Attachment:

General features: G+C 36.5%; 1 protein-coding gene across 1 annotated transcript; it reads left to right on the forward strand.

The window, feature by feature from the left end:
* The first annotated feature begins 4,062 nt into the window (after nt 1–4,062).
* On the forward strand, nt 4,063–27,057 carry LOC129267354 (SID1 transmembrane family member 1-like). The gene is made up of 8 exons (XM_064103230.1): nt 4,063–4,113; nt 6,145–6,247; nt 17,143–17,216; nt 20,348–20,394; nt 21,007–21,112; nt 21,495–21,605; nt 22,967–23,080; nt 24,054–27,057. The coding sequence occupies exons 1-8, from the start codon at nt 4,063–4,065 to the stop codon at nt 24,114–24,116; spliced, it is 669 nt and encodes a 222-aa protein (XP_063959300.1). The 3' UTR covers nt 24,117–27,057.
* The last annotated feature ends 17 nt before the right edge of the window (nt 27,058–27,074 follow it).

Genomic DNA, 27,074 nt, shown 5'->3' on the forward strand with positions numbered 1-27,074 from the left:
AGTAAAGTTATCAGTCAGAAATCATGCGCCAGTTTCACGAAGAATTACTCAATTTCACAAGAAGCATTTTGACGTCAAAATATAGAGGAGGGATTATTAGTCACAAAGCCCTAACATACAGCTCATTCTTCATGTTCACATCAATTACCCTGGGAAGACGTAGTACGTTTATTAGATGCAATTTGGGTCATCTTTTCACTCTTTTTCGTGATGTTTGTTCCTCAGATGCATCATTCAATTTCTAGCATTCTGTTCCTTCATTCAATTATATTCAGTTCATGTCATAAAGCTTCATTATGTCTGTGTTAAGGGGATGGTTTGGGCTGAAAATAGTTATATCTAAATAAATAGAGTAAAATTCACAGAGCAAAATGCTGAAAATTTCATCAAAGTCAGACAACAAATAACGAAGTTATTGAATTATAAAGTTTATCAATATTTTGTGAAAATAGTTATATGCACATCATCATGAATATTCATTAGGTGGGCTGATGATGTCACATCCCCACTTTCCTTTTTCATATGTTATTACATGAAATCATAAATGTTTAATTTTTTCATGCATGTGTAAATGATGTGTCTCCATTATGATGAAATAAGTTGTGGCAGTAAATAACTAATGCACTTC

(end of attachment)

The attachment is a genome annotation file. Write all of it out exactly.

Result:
General features: G+C 36.5%; 1 protein-coding gene across 1 annotated transcript; it reads left to right on the forward strand.

The window, feature by feature from the left end:
* The first annotated feature begins 4,062 nt into the window (after nt 1–4,062).
* On the forward strand, nt 4,063–27,057 carry LOC129267354 (SID1 transmembrane family member 1-like). The gene is made up of 8 exons (XM_064103230.1): nt 4,063–4,113; nt 6,145–6,247; nt 17,143–17,216; nt 20,348–20,394; nt 21,007–21,112; nt 21,495–21,605; nt 22,967–23,080; nt 24,054–27,057. The coding sequence occupies exons 1-8, from the start codon at nt 4,063–4,065 to the stop codon at nt 24,114–24,116; spliced, it is 669 nt and encodes a 222-aa protein (XP_063959300.1). The 3' UTR covers nt 24,117–27,057.
* The last annotated feature ends 17 nt before the right edge of the window (nt 27,058–27,074 follow it).

Genomic DNA, 27,074 nt, shown 5'->3' on the forward strand with positions numbered 1-27,074 from the left:
AGTAAAGTTATCAGTCAGAAATCATGCGCCAGTTTCACGAAGAATTACTCAATTTCACAAGAAGCATTTTGACGTCAAAATATAGAGGAGGGATTATTAGTCACAAAGCCCTAACATACAGCTCATTCTTCATGTTCACATCAATTACCCTGGGAAGACGTAGTACGTTTATTAGATGCAATTTGGGTCATCTTTTCACTCTTTTTCGTGATGTTTGTTCCTCAGATGCATCATTCAATTTCTAGCATTCTGTTCCTTCATTCAATTATATTCAGTTCATGTCATAAAGCTTCATTATGTCTGTGTTAAGGGGATGGTTTGGGCTGAAAATAGTTATATCTAAATAAATAGAGTAAAATTCACAGAGCAAAATGCTGAAAATTTCATCAAAGTCAGACAACAAATAACGAAGTTATTGAATTATAAAGTTTATCAATATTTTGTGAAAATAGTTATATGCACATCATCATGAATATTCATTAGGTGGGCTGATGATGTCACATCCCCACTTTCCTTTTTCATATGTTATTACATGAAATCATAAATGTTTAATTTTTTCATGCATGTGTAAATGATGTGTCTCCATTATGATGAAATAAGTTGTGGCAGTAAATAACTAATGCACTTC